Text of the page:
John Willman is one of the authors of the article Reconstructing the Diet of Kůlna 1 from the Moravian Karst (Czech Republic), published in the Journal of Paleolithic Archaeology. The work is available online, HERE.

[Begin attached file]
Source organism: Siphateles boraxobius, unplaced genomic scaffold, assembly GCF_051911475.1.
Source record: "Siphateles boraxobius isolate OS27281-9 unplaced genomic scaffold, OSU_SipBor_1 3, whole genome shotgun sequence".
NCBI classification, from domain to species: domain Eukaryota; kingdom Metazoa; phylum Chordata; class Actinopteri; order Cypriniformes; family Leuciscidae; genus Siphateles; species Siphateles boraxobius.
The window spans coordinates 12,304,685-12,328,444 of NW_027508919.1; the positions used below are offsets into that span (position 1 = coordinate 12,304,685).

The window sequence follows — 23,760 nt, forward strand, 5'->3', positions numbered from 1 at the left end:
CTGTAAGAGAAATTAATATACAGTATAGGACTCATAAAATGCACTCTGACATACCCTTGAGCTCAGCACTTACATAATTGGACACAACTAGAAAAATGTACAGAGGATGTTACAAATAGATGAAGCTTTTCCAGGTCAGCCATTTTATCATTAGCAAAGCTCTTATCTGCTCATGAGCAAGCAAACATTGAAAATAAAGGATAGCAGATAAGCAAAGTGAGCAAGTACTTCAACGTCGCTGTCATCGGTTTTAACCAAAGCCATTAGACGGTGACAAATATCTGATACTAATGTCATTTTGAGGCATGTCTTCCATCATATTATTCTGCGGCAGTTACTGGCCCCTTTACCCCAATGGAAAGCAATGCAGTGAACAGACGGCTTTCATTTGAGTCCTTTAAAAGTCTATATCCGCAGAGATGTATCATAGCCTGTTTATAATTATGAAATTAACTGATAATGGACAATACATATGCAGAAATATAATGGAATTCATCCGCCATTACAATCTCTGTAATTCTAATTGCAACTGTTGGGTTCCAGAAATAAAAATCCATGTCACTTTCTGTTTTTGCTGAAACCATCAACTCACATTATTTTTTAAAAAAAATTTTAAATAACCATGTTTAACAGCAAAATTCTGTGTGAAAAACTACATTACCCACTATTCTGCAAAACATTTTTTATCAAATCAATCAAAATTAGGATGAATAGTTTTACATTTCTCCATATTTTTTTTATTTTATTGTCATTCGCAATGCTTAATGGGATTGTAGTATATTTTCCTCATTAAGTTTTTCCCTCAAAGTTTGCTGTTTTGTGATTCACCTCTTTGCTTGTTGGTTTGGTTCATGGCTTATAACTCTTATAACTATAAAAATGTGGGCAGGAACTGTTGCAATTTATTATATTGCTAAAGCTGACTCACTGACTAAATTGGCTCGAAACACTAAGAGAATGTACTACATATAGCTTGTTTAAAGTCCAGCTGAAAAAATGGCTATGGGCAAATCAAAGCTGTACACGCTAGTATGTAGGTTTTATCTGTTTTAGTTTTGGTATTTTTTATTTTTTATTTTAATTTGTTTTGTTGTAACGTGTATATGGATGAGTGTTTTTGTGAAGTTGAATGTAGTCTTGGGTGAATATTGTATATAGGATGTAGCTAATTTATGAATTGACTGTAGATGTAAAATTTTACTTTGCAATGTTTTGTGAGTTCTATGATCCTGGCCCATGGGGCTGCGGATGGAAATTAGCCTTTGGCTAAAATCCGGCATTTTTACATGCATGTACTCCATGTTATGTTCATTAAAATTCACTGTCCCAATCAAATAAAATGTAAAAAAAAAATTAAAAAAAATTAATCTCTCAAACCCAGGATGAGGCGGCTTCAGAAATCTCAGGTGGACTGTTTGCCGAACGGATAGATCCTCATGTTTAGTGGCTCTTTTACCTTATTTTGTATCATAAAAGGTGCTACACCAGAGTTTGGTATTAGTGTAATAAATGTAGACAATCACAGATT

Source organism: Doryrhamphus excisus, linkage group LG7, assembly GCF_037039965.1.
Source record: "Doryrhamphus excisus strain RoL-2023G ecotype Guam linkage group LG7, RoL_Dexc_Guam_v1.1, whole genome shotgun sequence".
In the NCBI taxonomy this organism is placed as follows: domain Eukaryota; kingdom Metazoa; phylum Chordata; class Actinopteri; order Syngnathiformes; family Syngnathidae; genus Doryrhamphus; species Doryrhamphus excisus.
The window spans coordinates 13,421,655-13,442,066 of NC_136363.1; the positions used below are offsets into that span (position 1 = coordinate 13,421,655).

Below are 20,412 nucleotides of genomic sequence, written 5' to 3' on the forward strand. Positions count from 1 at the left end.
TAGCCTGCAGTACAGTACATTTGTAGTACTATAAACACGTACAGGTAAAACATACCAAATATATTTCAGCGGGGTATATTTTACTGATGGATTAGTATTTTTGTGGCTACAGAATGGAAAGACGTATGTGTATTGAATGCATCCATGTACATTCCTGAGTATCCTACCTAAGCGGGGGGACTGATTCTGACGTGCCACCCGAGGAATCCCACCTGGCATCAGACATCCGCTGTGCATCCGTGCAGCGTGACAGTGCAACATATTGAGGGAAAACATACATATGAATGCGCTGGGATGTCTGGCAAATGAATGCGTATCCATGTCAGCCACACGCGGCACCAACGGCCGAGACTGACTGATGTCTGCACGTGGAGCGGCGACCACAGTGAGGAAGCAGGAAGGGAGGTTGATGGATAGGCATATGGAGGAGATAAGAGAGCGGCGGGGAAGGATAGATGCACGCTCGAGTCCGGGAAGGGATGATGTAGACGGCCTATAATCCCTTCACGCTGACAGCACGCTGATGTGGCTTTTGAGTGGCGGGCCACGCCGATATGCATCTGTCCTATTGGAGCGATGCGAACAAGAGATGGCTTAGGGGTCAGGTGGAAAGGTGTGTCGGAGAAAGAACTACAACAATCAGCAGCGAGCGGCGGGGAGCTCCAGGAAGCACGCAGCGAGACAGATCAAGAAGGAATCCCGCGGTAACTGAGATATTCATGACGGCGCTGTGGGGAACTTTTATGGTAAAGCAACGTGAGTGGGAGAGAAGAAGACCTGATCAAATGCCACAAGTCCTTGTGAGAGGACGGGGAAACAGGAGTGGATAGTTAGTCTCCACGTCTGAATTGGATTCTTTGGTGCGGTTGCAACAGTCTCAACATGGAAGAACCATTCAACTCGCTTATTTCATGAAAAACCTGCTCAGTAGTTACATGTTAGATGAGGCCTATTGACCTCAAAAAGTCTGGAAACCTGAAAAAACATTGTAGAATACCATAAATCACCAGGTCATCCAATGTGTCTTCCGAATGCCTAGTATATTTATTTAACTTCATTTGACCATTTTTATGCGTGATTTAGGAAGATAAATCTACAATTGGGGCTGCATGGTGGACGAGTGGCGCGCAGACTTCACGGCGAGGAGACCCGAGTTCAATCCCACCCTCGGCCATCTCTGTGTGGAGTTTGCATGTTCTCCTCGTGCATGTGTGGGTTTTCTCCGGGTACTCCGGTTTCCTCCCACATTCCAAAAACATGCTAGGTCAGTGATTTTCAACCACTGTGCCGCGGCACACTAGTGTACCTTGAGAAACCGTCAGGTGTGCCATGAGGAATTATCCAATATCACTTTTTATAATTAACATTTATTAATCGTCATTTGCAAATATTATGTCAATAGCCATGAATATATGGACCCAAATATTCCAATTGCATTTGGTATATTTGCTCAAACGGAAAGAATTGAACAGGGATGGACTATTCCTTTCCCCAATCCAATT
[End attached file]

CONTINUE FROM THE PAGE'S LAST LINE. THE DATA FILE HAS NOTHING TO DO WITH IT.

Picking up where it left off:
The dietary proclivities of an early adolescent Neandertal, Kůlna 1, are reconstructed using dental microwear texture analysis. Examining the diet of Kůlna 1 provides new information about the lifeways and paleoecological conditions faced by Neandertals living in the Moravian karst, an area of extensive anthropogenic activity during Marine Isotope Stage (MIS) 3. Comparative samples include Hortus cave (n = 6), La Quina 5, Malarnaud, Spy I, Krapina (n = 19), and Vindija (n = 4) as well as human foragers, farmers, and pastoralists (n = 181). Kůlna 1 yields a relatively low value for anisotropy (epLsar) compared to most of the Neandertals investigated, suggesting heterogeneous jaw movements typical of Holocene foragers. In contrast, Kůlna 1 exhibits one of the highest Middle Paleolithic complexity (Asfc) values. Since elevated complexity is associated with Holocene humans who consumed poorly processed, abrasive, and mechanically hard resources, the diet of Kůlna 1 is reconstructed as based largely on hard and brittle plant foods, perhaps available from an interval of higher temperatures during an interstadial period of MIS 3 or possibly from other factors, including individual variation in diet preferences, food availability, grit load, seasonality, and group cultural traditions.